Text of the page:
Anne Browne 1813-1914

Anne Brown was born at Whitstone in 1813, when Wellington was still fighting Napoleon’s armies, two years before the final battle, Waterloo. She celebrated her hundredth birthday with a ‘street tea’ in Lime Street, sitting proudly upright in her black bombazine and bonnet.  Apparently at the time her memory of the past was still good and she recounted stories in her life.  One was of her and her husband walking from Moreton to Plymouth and back to spend a week with her sister there.

Domestic service at the age of nine at Dunsford was the beginning of her working life, then at Holcombe, Christow, Okehampton and Drewsteignton before becoming cook-dairymaid at Leign and then cook at the Ponsford’s in Cross Street, by which time she was twenty three. She married George Browne, a quarryman, who died of tuberculosis, as did their son when he was twenty-one, a common story in those days.  She lived on in Moreton, presumably as a cook or domestic, becoming an expert needle-worker and quilter.  She died in 1914 three months after World War One had begun.  A memorial stone was subscribed by thirty of her fellow-worshippers at the Unitarian Chapel which surely must show in what respect she must have been held. 

(an excerpt from Harvey Neck’s Diary)

The Birthday, July 6, 1913

Mrs Ann Browne attained the age of one hundred years.  The King’s private secretary, Mr Clive Wigram, sent the following telegram:  ‘I am commanded by the King to offer His Majesty’s congratulations on the Anniversary of your 100th birthday.’   There is no record of anyone ever before reaching such an extraordinary age in this parish, and to celebrate the occasion the ringers rang merry peals on the bells on Sunday afternoon, whilst during the dinner hour on Monday the fife & drum band of the Council School played a selection of music in Fore St outside the residence of Mrs Brown.  In the evening the brass band also rendered a musical programme in honour of the occasion in the presence of a large crowds of inhabitants.

Domestic Service.

She possesses an extraordinary memory, & she has just recently narrated some of the incidents of her life.  She was born at Whitstone & when about 3 years old her parents came to reside at Dunsford.  At the age of 9 she went out into domestic service to Mr & Mrs Taverner of Holland farm, Dunsford.  At the age of 12 she went to Holcombe Burnell where she first received wages & she subsequently went to Christow where she only stayed twelve months because she had a most miserable mistress who wanted the clothes washed without soap & she was told to fry the hake’s head for the workmen’s supper.  After going to Okehampton & Drewsteignton, she went to Leign Farm, Moreton, then in the occupation of Mr & Mrs Richard Germon.  She acted as cook & dairymaid & part of her duties were to milk from 10 to 12 cows & make cheese weekly.  On leaving Leign farm at the age of 23, she entered the service of Dr Ponsford, of Ponsford House, Moreton as a cook, but her mistress was an invalid & she gained much experience in nursing which proved very valuable to her in after life.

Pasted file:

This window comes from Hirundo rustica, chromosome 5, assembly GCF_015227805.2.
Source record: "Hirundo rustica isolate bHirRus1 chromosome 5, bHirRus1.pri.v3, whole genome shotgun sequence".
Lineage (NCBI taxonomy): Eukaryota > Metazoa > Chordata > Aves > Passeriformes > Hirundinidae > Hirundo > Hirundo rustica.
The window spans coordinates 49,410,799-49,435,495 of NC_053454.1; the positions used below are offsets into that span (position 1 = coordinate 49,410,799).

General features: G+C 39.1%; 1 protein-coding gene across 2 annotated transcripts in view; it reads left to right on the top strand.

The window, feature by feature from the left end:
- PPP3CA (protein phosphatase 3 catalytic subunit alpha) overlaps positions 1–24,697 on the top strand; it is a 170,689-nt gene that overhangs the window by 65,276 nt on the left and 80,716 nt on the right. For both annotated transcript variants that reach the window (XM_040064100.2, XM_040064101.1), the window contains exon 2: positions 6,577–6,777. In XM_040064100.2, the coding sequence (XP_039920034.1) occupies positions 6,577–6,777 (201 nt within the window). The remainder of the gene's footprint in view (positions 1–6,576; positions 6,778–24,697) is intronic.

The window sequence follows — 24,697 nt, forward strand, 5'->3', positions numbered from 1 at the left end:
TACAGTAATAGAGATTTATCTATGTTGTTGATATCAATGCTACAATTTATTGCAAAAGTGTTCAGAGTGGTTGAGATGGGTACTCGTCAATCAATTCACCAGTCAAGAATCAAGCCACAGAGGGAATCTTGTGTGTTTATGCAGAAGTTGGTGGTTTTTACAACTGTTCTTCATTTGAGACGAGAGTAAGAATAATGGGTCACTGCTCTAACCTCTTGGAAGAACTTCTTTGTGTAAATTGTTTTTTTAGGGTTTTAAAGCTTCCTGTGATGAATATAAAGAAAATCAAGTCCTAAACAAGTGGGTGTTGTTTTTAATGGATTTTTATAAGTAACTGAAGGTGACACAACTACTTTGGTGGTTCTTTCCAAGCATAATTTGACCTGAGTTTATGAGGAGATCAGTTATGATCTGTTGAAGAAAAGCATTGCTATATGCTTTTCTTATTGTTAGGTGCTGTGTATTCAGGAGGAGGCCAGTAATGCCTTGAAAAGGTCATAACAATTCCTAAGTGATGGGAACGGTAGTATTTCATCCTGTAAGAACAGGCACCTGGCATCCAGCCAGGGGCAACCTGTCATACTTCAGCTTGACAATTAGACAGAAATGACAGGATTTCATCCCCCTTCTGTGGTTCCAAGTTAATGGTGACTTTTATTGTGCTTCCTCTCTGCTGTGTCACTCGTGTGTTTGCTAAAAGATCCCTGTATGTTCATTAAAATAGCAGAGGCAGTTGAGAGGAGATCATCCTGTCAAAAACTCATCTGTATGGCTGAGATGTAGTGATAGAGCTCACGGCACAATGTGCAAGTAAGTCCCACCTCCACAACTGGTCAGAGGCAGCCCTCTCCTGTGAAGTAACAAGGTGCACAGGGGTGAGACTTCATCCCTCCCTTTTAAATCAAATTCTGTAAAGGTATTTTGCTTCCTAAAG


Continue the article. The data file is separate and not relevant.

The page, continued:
Her record of domestic service here ceases as she married a quarryman named George Brown & they continued to live at Moreton.  Her husband, however, became ill, & after lingering many years died of consumption.  Their only son died in the same way at 21 years.  During her widowhood Mrs Brown has been a great needlewoman, & was noted for her quilting at which she was very active up to 80 years.  She says she well remembers her first day’s dinner in domestic service.  She could not all the meat & her master told her ‘she must eat the meat & leave the pudding & potatoes as she would have plenty of work to do’.  Her mistress kept her scantily clothed & her mother complained & also because she was not allowed to go to Church.

Walking to Plymouth

She remembers well the incidents of a walk to Plymouth to see her sister which her husband & herself took, when she was 28 years old, before railways were heard of.  She says: ‘We started off on a Sunday morning at 5 o’clock, & we reached the Powder Mills on Dartmoor at 8 am where we obtained a breakfast of eggs & bacon, supplied by a waggoner named Marks who resided in a cottage with his wife.  Leaving here we walked on to Two Bridges where I delivered a parcel & my husband had a glass of beer, & I obtained some biscuits as we did not stay to dinner.  Our next stop was at Dousland, & we tried to get a cup of tea, but the people had no fire & they were just locking their doors to go to Church.  Then we went on to a place called Jump [now Roborough] and there we could get no tea, so we walked on to Plymouth & arrived there at 5 pm.  I wore an old easy pair of boots & I took them off & put them up in the hedge & put on another pair before I entered Plymouth.  We came back the following Thursday, & when I reached the spot where I had hid my boots I found that they were missing so I had to wear my best ones & these were not so thick nor so comfortable as the old ones, but we arrived back at 7 o’clock & we were very glad to retire early that night’.

Home in Moreton

Mrs Brown has now resided in Moreton for about 77 years & has always been highly respected & esteemed in the parish.  She is now living with Mr & Mrs Symons in Fore St, both of whom take a personal interest in the old lady’s welfare & try to make her as comfortable as age & circumstances permit.  She said that when she was married, the recognised wages of farm hands was 9s per week, & that Mr Crump was the first in Moreton to raise the standard of wages to 12s per week.

[Ann Browne died on Nov. 9th, 1914, aged 101 years & 4 months].